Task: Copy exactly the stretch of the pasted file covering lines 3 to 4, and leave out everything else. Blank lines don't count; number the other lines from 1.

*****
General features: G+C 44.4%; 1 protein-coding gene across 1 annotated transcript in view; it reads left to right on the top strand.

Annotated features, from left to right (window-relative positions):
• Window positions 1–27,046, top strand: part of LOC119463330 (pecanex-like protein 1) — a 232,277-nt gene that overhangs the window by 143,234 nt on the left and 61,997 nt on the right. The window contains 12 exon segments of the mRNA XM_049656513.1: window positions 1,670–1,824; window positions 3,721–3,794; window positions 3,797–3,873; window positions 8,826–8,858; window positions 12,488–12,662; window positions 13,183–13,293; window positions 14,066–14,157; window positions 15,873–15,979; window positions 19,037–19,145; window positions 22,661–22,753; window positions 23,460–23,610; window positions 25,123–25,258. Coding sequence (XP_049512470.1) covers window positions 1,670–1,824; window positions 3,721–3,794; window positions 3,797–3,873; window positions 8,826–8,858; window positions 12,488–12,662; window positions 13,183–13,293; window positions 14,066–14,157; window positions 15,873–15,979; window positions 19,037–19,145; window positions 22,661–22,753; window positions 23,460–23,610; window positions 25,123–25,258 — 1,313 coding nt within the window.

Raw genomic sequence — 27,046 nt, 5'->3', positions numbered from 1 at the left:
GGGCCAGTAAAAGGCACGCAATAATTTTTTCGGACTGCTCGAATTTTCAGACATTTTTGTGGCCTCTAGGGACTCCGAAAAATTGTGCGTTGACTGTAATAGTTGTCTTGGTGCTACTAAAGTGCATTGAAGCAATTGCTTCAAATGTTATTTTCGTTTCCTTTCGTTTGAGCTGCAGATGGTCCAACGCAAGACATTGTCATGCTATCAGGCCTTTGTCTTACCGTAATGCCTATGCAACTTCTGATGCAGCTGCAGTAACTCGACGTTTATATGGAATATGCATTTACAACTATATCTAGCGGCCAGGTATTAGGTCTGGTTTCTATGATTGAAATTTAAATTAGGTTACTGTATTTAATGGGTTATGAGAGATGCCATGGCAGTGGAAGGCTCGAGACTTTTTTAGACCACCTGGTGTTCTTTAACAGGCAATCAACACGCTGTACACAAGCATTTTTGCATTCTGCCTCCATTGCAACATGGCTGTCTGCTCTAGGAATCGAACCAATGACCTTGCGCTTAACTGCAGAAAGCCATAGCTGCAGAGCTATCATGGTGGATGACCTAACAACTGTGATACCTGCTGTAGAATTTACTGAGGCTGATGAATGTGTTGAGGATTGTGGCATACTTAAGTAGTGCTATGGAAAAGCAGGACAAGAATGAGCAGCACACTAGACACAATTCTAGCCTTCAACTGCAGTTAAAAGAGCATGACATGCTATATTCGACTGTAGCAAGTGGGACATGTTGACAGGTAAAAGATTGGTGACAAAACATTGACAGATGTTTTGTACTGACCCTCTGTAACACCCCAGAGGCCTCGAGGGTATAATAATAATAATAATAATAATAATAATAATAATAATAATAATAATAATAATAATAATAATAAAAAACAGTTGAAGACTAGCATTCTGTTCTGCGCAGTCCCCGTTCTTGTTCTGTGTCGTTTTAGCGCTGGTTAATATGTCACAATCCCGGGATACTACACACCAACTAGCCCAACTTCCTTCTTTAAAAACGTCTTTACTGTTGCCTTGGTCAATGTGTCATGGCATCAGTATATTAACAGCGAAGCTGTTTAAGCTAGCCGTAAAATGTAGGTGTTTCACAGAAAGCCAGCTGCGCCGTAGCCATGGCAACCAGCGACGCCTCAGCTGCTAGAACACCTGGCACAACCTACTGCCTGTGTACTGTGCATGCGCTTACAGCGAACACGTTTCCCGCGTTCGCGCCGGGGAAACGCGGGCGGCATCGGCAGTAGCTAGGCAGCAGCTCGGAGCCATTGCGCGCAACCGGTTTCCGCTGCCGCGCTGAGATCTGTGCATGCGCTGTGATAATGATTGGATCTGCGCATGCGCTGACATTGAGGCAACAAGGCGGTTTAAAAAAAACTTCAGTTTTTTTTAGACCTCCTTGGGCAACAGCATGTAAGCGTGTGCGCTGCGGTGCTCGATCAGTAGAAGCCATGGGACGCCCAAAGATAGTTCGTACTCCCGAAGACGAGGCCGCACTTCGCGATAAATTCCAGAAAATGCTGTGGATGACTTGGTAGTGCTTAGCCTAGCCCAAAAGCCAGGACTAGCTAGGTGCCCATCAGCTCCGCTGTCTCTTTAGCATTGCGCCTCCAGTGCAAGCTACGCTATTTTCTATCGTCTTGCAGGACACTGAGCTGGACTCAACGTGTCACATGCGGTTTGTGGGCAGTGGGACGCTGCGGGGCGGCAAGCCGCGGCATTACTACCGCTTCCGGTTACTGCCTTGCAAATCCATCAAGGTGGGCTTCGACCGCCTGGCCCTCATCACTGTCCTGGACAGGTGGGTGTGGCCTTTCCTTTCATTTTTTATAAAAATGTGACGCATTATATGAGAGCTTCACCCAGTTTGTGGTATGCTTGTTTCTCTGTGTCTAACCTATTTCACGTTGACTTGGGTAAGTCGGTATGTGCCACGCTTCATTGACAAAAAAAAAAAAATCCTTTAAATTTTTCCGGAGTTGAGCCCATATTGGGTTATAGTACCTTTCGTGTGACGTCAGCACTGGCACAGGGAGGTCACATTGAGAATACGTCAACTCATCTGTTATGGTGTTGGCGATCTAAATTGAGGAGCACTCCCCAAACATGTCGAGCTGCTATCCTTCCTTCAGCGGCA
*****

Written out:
• Window positions 1–27,046, top strand: part of LOC119463330 (pecanex-like protein 1) — a 232,277-nt gene that overhangs the window by 143,234 nt on the left and 61,997 nt on the right. The window contains 12 exon segments of the mRNA XM_049656513.1: window positions 1,670–1,824; window positions 3,721–3,794; window positions 3,797–3,873; window positions 8,826–8,858; window positions 12,488–12,662; window positions 13,183–13,293; window positions 14,066–14,157; window positions 15,873–15,979; window positions 19,037–19,145; window positions 22,661–22,753; window positions 23,460–23,610; window positions 25,123–25,258. Coding sequence (XP_049512470.1) covers window positions 1,670–1,824; window positions 3,721–3,794; window positions 3,797–3,873; window positions 8,826–8,858; window positions 12,488–12,662; window positions 13,183–13,293; window positions 14,066–14,157; window positions 15,873–15,979; window positions 19,037–19,145; window positions 22,661–22,753; window positions 23,460–23,610; window positions 25,123–25,258 — 1,313 coding nt within the window.

Raw genomic sequence — 27,046 nt, 5'->3', positions numbered from 1 at the left: